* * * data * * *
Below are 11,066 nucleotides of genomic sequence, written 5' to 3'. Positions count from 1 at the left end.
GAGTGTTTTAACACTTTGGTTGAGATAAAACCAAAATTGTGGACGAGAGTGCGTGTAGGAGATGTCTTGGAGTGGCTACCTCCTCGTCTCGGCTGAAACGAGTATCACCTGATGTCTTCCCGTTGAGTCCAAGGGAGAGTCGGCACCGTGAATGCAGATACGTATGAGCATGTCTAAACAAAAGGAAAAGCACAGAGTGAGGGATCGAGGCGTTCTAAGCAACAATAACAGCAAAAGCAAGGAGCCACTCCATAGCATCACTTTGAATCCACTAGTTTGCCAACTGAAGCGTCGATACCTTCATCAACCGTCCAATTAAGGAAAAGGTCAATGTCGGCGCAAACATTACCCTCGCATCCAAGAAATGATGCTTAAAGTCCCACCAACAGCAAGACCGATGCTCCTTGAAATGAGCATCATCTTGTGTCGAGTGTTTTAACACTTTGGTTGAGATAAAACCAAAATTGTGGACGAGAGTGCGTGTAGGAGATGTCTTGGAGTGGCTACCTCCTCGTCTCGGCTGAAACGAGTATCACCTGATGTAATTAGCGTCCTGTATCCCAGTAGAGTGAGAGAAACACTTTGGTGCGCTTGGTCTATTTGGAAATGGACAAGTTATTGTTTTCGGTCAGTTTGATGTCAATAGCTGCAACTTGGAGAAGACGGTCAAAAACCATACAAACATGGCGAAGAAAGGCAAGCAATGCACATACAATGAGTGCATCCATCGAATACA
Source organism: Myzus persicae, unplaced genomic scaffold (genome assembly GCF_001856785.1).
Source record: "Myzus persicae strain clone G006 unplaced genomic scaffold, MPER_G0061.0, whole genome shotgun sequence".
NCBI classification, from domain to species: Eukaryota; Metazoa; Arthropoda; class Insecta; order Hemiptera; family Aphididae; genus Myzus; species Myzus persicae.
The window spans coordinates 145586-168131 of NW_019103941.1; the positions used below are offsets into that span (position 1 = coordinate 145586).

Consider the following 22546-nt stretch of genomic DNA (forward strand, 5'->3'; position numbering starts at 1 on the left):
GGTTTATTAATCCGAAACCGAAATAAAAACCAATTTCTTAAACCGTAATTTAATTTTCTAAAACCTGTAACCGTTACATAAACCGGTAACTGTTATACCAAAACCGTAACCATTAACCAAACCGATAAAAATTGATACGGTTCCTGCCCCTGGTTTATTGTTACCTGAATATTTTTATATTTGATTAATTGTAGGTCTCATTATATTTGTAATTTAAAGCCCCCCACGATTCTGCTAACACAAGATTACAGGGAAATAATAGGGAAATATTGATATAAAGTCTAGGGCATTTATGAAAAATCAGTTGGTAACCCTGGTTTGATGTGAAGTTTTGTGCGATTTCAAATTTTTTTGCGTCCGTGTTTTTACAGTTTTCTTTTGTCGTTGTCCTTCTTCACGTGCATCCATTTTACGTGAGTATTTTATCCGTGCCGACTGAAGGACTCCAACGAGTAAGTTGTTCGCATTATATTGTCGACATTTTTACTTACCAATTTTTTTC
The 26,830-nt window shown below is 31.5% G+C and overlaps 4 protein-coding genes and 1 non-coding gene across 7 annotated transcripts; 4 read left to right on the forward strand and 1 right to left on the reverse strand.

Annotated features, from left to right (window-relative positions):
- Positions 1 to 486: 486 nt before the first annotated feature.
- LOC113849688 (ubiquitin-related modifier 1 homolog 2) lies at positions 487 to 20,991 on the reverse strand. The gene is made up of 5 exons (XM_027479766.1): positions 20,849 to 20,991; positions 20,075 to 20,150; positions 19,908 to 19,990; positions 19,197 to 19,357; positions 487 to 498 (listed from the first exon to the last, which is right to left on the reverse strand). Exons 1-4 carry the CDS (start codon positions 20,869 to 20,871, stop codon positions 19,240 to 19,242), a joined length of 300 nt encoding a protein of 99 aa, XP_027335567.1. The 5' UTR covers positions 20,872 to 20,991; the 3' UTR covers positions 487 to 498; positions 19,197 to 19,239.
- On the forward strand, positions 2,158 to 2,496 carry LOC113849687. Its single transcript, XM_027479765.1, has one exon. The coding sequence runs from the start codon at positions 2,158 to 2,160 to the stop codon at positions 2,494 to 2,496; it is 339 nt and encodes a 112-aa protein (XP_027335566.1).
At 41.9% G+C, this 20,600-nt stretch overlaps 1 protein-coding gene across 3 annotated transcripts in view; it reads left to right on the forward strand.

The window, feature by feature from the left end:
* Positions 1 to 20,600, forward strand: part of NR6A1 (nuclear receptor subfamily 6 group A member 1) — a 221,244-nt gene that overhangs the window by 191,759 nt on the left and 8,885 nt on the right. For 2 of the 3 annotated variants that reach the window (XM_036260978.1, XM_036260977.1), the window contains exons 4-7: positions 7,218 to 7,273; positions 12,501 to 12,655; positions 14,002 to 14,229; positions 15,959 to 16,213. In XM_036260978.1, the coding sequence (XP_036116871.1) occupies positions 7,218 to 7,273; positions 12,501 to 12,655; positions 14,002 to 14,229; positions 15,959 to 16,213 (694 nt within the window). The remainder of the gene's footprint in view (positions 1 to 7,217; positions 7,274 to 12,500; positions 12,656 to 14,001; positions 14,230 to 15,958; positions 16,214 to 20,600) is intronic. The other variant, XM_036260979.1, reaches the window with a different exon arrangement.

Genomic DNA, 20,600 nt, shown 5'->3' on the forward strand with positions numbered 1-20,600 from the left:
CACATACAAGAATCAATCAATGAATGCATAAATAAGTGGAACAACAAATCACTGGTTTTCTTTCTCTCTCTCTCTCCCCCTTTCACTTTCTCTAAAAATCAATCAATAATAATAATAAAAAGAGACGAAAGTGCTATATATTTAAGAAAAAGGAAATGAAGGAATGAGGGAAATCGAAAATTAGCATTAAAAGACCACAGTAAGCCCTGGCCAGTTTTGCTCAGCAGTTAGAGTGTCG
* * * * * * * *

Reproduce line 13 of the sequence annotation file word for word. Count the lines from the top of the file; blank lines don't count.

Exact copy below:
- On the forward strand, positions 2,158 to 2,496 carry LOC113849687. Its single transcript, XM_027479765.1, has one exon. The coding sequence runs from the start codon at positions 2,158 to 2,160 to the stop codon at positions 2,494 to 2,496; it is 339 nt and encodes a 112-aa protein (XP_027335566.1).